December 11, 2013 | by Lou Chibbaro Jr.
Accused killer incompetent to stand trial
Deoni Jones, gay news, gay politics dc, Accused killer incompetent to stand trial

Over 200 people attended a candlelight vigil held for murdered trans woman Deoni JaParker Jones in 2012. (Washington Blade photo by Michael Key)

A D.C. Superior Court Judge on Dec. 2 ruled that a 57-year-old man charged with first-degree murder while armed for the February 2012 stabbing death of transgender woman Deoni JaParker Jones is incompetent to stand trial.

Judge Robert E. Morin ordered Gary Niles Montgomery transferred from the D.C. jail to St. Elizabeth’s Hospital for “competency restoration” and scheduled a court hearing to assess his mental health status for Feb. 7.

According to court records, Morin based his decision on a 30-day competency examination of Montgomery conducted at St. Elizabeth’s, the third such examination given to Montgomery since the time of his arrest two weeks after the Feb. 2, 2012 murder.

The first two exams found him competent to stand trial and prompted Morin to set a trial date for April 4, 2014. During the Dec. 2 hearing Morin vacated the trial date pending the outcome of further evaluation of Montgomery.

At the request of Montgomery’s defense attorneys, Anthony Matthews and Colle Latin, Morin agreed in October to send Montgomery to St. Elizabeth’s Hospital, a city-run psychiatric facility, to undergo a third mental competency evaluation.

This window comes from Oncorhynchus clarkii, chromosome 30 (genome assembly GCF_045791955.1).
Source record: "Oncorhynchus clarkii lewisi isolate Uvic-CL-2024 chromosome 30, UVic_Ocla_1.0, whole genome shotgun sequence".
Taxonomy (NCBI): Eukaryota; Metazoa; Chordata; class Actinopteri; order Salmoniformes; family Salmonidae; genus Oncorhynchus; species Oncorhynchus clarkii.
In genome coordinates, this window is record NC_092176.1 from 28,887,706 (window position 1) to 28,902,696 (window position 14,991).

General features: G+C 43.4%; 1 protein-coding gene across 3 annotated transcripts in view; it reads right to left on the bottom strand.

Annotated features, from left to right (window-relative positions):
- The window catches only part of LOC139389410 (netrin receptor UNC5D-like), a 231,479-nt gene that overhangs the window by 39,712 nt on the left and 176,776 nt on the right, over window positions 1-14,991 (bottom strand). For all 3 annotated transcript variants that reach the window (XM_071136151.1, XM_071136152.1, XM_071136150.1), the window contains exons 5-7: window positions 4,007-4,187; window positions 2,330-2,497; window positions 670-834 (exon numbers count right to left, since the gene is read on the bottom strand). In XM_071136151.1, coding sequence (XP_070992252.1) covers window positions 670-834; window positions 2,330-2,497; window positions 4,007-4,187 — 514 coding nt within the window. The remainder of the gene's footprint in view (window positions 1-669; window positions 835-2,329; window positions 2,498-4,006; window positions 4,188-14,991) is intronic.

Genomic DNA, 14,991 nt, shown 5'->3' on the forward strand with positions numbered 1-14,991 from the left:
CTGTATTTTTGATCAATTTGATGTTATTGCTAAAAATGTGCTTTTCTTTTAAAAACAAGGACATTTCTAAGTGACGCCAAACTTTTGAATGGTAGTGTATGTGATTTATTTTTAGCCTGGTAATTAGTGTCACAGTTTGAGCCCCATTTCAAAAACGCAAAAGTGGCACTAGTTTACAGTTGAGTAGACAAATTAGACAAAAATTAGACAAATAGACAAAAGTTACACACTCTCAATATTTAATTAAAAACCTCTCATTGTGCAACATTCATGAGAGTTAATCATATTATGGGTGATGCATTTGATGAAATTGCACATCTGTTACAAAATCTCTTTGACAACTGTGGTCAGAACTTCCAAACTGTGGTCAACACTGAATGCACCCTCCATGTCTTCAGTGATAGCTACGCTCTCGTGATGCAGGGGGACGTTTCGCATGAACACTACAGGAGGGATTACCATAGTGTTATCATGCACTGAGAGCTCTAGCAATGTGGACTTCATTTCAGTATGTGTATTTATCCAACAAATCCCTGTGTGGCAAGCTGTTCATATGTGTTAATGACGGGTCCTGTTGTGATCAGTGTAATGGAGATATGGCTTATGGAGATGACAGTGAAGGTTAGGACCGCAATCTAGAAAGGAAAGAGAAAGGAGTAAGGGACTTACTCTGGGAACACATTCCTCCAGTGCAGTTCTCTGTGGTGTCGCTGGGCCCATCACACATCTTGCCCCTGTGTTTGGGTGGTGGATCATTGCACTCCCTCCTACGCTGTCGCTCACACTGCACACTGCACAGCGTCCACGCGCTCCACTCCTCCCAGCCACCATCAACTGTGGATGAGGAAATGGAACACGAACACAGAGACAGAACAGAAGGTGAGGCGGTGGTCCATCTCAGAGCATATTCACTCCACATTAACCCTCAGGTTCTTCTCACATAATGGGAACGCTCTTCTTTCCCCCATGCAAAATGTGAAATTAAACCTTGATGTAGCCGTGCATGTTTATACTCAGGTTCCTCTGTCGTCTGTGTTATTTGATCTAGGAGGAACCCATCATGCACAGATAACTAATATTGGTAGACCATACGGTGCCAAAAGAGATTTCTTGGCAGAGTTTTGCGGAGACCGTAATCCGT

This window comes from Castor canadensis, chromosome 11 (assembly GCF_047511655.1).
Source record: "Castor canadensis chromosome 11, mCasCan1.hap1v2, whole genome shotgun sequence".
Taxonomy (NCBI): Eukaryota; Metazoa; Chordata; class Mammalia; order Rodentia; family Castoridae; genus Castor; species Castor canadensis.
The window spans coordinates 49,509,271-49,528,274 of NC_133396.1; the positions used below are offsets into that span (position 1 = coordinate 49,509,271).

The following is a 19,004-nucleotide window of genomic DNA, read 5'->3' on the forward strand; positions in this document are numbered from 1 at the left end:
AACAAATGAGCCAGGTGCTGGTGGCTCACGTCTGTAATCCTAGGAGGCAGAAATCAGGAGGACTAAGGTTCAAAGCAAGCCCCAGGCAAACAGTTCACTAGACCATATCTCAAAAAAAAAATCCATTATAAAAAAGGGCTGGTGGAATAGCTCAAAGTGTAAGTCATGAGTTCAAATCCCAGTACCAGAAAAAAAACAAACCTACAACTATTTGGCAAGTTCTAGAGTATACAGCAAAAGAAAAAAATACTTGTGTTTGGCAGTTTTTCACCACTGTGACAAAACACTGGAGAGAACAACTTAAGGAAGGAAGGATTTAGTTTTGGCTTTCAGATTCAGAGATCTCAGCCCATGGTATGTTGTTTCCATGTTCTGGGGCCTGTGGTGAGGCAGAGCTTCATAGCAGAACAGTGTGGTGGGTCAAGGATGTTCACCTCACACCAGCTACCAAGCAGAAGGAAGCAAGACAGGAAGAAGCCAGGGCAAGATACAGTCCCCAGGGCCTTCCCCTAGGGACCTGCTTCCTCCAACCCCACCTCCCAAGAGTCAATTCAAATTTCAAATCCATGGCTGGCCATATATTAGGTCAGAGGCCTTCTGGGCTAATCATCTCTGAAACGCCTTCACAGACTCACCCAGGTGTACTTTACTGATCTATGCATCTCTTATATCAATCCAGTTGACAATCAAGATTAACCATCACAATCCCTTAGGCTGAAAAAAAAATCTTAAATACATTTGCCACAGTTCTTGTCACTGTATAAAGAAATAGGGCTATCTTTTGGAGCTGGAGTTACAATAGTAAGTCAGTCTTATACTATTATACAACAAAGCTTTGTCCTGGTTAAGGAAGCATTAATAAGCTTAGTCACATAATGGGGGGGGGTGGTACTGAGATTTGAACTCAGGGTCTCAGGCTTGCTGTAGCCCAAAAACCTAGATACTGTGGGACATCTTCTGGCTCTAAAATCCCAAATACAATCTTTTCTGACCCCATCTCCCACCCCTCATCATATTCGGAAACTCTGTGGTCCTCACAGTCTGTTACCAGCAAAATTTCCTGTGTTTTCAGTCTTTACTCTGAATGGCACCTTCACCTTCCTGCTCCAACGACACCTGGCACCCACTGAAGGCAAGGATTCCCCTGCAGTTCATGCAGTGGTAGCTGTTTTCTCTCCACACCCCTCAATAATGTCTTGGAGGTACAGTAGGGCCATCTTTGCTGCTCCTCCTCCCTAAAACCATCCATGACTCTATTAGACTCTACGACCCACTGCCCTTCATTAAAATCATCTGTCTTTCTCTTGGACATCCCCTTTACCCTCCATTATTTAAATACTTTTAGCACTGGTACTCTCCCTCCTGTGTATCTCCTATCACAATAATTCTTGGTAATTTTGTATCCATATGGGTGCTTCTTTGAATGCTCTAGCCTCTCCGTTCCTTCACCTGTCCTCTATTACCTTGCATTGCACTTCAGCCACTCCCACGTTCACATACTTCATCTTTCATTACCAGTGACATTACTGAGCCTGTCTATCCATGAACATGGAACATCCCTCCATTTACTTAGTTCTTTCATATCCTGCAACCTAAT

A copy of the report for that examination, on which Morin based his decision to declare Montgomery incompetent to stand trial, couldn’t immediately be obtained.

In a Sept. 9, 2013 motion filed by Assistant U.S. Attorney Holly Shick, the lead prosecutor in the case, Shick argued that prevailing evidence showed Montgomery understood the issues surrounding his case and was competent to proceed to a trial.

Deoni Jones, gay news, Washington Blade

Deoni JaParker Jones

“The defendant was arraigned in early November 2012 and pled not guilty,” Shick said in her motion. “During a Nov. 30 status hearing, the defense argued for the defendant’s release into the community, claiming there was insufficient evidence that the defendant was a danger to the community or a risk of flight – claims that the defense would be hard pressed to make if they had concerns about his competency.”

Alvin Bethea, the stepfather of Jones, told the Blade this week he is troubled over the judge’s decision to declare Montgomery incompetent for trial. He said he also remains concerned that prosecutors have yet to classify the murder as an anti-transgender hate crime.

Lou Chibbaro Jr. has reported on the LGBT civil rights movement and the LGBT community for more than 30 years, beginning as a freelance writer and later as a staff reporter and currently as Senior News Reporter for the Washington Blade. He has chronicled LGBT-related developments as they have touched on a wide range of social, religious, and governmental institutions, including the White House, Congress, the U.S. Supreme Court, the military, local and national law enforcement agencies and the Catholic Church. Chibbaro has reported on LGBT issues and LGBT participation in local and national elections since 1976. He has covered the AIDS epidemic since it first surfaced in the early 1980s. Follow Lou

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